Fighting the stereotypes

Hollywood loves a bad guy, but it’s just a pity film-makers’ choice of on-screen baddies sometimes helps spread misconceptions.

One particular stereotype is that of the ‘evil albino’ – in fact, American organisation the National Organization for Albinism and Hypopigmentation (NOAH) found there were 68 films featuring this stereotype between 1960 and 2006.

Most familiar recent films include the Matrix Reloaded and The Da Vinci Code – both pretty popular movies. That so many people who saw these hit films may have got this damaging idea about people with albinism is pretty upsetting, worrying and downright annoying.

I feel strongly about this topic as both my daughters have the condition. The white hair due to lack of pigment means they have a distinctive appearance, but they are just as ‘normal’ as any other children.

My reason for taking part in Albinism Awareness Week (as per my previous blog) with my wife was to raise awareness of the condition and help the public understand more about this rare genetic condition.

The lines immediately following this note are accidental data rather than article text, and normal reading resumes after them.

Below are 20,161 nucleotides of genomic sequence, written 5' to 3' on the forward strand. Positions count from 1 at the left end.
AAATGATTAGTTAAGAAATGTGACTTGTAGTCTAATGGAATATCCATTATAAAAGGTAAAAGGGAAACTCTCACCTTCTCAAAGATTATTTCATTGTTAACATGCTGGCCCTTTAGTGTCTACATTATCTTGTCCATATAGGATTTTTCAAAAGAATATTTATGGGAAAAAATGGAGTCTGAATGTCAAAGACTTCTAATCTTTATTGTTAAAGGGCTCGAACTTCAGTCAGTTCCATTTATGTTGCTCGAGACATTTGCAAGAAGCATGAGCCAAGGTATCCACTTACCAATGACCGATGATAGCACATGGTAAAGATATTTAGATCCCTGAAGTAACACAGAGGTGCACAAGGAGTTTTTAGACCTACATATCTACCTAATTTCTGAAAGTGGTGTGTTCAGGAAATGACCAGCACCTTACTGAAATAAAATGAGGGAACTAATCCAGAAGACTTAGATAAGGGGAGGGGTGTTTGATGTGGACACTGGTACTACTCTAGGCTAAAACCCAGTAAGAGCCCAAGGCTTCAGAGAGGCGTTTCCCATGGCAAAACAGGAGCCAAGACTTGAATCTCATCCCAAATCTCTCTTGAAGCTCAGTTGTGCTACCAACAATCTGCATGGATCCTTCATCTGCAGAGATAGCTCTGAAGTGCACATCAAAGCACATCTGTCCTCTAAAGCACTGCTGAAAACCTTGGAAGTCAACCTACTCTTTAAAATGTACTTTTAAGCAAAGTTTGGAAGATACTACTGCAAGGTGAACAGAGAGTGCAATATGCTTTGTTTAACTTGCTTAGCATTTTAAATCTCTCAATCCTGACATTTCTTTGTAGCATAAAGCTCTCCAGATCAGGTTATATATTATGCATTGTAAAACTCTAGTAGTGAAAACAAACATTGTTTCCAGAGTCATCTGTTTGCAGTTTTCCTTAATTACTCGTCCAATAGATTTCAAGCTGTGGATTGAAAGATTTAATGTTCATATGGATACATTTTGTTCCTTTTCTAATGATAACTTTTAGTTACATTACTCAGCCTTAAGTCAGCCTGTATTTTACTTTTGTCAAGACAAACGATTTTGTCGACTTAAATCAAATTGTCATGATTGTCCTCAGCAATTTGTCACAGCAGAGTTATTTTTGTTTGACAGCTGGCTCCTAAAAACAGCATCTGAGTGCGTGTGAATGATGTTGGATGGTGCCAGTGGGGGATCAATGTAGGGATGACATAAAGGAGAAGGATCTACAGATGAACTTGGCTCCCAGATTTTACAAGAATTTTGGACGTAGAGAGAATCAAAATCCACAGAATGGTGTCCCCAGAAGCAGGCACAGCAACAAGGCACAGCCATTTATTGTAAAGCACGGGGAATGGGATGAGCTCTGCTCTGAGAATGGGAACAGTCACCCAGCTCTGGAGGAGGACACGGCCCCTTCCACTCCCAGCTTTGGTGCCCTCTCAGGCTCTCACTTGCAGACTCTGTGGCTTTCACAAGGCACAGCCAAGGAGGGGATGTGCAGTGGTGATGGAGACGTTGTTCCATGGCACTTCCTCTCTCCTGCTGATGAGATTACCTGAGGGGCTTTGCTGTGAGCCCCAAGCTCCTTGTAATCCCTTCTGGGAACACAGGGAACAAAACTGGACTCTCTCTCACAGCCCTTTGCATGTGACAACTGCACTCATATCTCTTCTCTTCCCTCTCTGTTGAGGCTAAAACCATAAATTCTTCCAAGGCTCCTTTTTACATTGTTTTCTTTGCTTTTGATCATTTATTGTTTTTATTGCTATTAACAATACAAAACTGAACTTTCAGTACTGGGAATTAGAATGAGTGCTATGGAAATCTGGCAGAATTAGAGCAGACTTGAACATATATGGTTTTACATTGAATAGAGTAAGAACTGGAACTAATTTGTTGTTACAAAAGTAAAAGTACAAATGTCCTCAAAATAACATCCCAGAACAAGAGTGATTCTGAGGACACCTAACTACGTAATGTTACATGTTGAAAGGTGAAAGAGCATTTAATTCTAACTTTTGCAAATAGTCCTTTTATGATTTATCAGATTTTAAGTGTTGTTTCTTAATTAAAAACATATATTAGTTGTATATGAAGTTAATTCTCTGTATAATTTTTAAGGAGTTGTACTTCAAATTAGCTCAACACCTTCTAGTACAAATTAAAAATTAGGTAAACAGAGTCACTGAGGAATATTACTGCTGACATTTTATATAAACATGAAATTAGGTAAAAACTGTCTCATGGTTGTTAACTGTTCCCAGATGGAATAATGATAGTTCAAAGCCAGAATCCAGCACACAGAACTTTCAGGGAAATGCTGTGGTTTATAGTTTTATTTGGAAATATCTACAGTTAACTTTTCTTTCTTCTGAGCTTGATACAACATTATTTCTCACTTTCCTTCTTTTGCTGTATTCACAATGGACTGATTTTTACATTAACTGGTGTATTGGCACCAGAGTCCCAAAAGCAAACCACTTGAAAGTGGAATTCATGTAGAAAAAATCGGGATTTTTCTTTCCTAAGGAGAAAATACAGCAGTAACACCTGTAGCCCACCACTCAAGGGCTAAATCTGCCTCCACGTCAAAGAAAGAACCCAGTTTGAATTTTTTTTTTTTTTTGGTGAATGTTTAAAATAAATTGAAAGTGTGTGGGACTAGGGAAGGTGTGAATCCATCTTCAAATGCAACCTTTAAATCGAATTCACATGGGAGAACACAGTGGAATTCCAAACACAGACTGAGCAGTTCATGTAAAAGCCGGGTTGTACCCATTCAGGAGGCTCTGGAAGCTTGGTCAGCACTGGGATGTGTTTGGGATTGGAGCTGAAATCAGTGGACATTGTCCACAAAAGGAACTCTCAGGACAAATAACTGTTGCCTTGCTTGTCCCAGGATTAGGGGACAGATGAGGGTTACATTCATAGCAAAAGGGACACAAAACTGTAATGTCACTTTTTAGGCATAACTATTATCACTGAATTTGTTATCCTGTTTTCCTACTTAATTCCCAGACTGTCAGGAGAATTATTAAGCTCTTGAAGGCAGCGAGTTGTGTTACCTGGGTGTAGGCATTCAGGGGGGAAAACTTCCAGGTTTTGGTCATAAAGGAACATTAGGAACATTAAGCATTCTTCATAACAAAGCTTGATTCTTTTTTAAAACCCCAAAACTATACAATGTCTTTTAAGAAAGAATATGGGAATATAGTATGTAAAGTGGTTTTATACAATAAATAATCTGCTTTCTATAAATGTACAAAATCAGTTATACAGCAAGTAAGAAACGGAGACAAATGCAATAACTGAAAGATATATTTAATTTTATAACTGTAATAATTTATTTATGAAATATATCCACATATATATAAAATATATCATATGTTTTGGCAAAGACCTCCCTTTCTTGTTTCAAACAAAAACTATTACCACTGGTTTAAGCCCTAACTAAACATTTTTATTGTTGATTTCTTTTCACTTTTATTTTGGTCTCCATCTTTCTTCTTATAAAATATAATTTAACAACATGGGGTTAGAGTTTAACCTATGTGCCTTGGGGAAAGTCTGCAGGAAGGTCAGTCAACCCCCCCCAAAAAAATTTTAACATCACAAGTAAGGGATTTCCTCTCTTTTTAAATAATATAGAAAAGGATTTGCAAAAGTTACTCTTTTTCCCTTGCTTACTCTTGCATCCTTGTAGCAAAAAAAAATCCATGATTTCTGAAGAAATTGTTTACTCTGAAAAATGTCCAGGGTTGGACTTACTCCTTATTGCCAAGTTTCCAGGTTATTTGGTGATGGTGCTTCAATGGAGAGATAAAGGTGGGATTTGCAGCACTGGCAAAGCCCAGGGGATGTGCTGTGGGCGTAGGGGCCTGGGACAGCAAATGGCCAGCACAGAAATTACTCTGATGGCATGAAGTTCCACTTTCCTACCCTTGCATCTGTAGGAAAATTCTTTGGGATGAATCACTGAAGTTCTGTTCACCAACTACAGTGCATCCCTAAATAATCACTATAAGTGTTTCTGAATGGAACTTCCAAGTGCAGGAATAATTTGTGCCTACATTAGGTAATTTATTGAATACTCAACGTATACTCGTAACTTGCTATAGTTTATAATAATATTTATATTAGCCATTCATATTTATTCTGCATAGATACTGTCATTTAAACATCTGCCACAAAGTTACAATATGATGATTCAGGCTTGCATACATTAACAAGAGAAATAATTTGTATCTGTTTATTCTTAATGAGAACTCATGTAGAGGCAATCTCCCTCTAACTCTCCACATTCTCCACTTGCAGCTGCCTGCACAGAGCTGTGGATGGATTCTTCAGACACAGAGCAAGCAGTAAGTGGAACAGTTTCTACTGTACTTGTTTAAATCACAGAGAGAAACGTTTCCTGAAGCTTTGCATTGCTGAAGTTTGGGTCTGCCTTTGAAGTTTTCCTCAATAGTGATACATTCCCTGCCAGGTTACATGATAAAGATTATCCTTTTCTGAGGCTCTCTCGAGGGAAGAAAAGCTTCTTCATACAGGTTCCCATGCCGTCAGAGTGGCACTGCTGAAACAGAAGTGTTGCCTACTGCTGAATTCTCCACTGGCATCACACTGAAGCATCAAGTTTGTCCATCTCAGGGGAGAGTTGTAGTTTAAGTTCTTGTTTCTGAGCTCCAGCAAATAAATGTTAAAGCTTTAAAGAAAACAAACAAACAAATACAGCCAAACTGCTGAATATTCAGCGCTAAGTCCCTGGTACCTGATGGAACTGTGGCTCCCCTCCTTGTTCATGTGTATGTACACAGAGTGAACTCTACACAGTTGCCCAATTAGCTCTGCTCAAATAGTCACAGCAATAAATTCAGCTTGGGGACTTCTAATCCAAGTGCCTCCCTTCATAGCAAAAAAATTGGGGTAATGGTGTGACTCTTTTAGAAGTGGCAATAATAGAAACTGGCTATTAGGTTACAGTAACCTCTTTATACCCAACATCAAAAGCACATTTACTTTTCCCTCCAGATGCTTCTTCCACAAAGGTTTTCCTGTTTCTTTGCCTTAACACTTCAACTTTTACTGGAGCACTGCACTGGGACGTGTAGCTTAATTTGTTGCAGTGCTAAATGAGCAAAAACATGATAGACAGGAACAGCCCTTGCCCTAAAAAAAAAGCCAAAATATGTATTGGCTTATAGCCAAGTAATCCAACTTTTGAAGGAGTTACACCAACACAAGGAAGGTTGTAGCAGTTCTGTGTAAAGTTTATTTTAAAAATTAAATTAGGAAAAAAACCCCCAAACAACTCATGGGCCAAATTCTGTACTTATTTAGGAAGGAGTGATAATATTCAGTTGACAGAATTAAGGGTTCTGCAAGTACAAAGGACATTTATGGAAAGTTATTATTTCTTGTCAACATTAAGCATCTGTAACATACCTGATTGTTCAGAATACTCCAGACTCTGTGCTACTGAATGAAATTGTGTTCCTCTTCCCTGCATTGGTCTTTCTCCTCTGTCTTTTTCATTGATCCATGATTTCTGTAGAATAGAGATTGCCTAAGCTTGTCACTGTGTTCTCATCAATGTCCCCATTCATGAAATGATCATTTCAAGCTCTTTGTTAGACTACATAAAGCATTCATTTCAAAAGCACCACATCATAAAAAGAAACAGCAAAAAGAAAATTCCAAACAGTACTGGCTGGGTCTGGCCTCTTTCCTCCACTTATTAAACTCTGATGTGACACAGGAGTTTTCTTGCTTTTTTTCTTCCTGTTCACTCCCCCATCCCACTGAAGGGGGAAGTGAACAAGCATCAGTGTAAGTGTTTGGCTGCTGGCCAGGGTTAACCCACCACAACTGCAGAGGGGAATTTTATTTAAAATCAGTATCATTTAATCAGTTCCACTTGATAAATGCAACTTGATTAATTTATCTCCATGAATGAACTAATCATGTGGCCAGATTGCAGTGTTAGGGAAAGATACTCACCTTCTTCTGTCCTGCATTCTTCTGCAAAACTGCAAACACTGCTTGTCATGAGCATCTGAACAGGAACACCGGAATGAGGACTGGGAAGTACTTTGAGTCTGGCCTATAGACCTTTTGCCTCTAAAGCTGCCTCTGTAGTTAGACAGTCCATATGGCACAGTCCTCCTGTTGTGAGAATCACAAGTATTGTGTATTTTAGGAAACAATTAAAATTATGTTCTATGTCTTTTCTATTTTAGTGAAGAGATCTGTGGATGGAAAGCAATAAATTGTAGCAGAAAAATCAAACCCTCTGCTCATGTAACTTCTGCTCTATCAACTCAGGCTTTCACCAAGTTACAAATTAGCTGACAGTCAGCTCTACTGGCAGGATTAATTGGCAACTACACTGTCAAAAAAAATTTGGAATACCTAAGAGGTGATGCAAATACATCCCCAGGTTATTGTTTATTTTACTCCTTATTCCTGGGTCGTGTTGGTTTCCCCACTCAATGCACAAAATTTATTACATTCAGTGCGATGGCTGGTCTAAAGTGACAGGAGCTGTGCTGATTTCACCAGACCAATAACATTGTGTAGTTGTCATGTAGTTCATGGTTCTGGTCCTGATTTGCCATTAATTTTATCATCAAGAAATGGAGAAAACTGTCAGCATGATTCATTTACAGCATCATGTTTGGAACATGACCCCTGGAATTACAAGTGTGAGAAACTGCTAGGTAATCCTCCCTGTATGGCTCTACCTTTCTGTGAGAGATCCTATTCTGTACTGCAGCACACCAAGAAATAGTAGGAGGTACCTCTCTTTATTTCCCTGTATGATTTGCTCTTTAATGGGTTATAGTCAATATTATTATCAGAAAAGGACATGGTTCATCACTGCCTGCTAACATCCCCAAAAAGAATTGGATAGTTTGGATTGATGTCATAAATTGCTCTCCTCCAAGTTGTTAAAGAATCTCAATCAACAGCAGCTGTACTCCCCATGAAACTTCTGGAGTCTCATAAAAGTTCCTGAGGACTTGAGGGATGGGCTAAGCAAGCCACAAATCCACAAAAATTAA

The main message behind this year’s news release and campaign week was around ‘judge me for who, I am not my condition,’ which holds true for many human ailments, not just albinism.

It was, and is, a strong message, I believe, given the media’s fixation with physical appearance and image that often completely overrides other human qualities.

This may be too surreal an analogy for some readers but since I’ve mentioned Hollywood, I’m going to continue with the theme – bear with me. Some years ago, Johnny Depp starred in the film ‘Edward Scissorhands’ about a loveable misfit with, shall we say, unusual hands!

While many came to love him, enjoy his company and understand what this peaceful character was all about, some in his fictional village were all too quick to condemn Edward. And a large reason for this was his distinctive appearance, which made them feel uncomfortable.

Wouldn’t the world be a better place if we took a bit of time to look behind the surface rather than rush to make quick judgments based on what we first see?







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